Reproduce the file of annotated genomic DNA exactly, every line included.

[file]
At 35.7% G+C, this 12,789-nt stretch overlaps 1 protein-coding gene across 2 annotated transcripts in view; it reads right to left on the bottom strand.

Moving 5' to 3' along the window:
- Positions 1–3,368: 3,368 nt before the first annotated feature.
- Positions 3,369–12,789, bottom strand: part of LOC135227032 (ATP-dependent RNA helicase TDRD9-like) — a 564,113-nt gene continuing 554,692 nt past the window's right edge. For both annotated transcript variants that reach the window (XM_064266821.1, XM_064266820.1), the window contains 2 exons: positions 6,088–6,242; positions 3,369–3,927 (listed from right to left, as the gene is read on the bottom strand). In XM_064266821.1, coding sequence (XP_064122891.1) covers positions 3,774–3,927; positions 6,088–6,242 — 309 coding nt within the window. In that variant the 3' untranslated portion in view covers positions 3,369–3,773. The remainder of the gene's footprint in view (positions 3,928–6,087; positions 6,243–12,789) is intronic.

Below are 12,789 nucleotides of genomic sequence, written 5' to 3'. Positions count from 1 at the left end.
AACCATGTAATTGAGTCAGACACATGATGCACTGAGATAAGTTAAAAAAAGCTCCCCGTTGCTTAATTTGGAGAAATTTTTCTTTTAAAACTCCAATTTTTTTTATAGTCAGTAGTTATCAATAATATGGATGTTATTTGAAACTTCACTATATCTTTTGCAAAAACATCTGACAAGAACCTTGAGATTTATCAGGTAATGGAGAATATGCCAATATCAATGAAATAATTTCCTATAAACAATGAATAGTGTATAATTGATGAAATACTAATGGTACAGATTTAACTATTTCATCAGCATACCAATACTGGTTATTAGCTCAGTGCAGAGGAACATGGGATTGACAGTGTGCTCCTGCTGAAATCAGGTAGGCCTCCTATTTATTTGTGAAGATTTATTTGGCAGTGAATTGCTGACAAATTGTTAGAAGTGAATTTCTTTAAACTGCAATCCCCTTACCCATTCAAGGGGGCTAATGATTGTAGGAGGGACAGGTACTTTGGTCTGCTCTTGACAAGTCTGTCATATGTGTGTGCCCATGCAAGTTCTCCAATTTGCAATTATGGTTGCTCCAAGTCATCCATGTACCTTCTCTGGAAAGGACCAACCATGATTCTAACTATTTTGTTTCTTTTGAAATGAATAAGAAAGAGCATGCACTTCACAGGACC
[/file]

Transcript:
At 35.7% G+C, this 12,789-nt stretch overlaps 1 protein-coding gene across 2 annotated transcripts in view; it reads right to left on the bottom strand.

Moving 5' to 3' along the window:
- Positions 1–3,368: 3,368 nt before the first annotated feature.
- Positions 3,369–12,789, bottom strand: part of LOC135227032 (ATP-dependent RNA helicase TDRD9-like) — a 564,113-nt gene continuing 554,692 nt past the window's right edge. For both annotated transcript variants that reach the window (XM_064266821.1, XM_064266820.1), the window contains 2 exons: positions 6,088–6,242; positions 3,369–3,927 (listed from right to left, as the gene is read on the bottom strand). In XM_064266821.1, coding sequence (XP_064122891.1) covers positions 3,774–3,927; positions 6,088–6,242 — 309 coding nt within the window. In that variant the 3' untranslated portion in view covers positions 3,369–3,773. The remainder of the gene's footprint in view (positions 3,928–6,087; positions 6,243–12,789) is intronic.

Below are 12,789 nucleotides of genomic sequence, written 5' to 3'. Positions count from 1 at the left end.
AACCATGTAATTGAGTCAGACACATGATGCACTGAGATAAGTTAAAAAAAGCTCCCCGTTGCTTAATTTGGAGAAATTTTTCTTTTAAAACTCCAATTTTTTTTATAGTCAGTAGTTATCAATAATATGGATGTTATTTGAAACTTCACTATATCTTTTGCAAAAACATCTGACAAGAACCTTGAGATTTATCAGGTAATGGAGAATATGCCAATATCAATGAAATAATTTCCTATAAACAATGAATAGTGTATAATTGATGAAATACTAATGGTACAGATTTAACTATTTCATCAGCATACCAATACTGGTTATTAGCTCAGTGCAGAGGAACATGGGATTGACAGTGTGCTCCTGCTGAAATCAGGTAGGCCTCCTATTTATTTGTGAAGATTTATTTGGCAGTGAATTGCTGACAAATTGTTAGAAGTGAATTTCTTTAAACTGCAATCCCCTTACCCATTCAAGGGGGCTAATGATTGTAGGAGGGACAGGTACTTTGGTCTGCTCTTGACAAGTCTGTCATATGTGTGTGCCCATGCAAGTTCTCCAATTTGCAATTATGGTTGCTCCAAGTCATCCATGTACCTTCTCTGGAAAGGACCAACCATGATTCTAACTATTTTGTTTCTTTTGAAATGAATAAGAAAGAGCATGCACTTCACAGGACC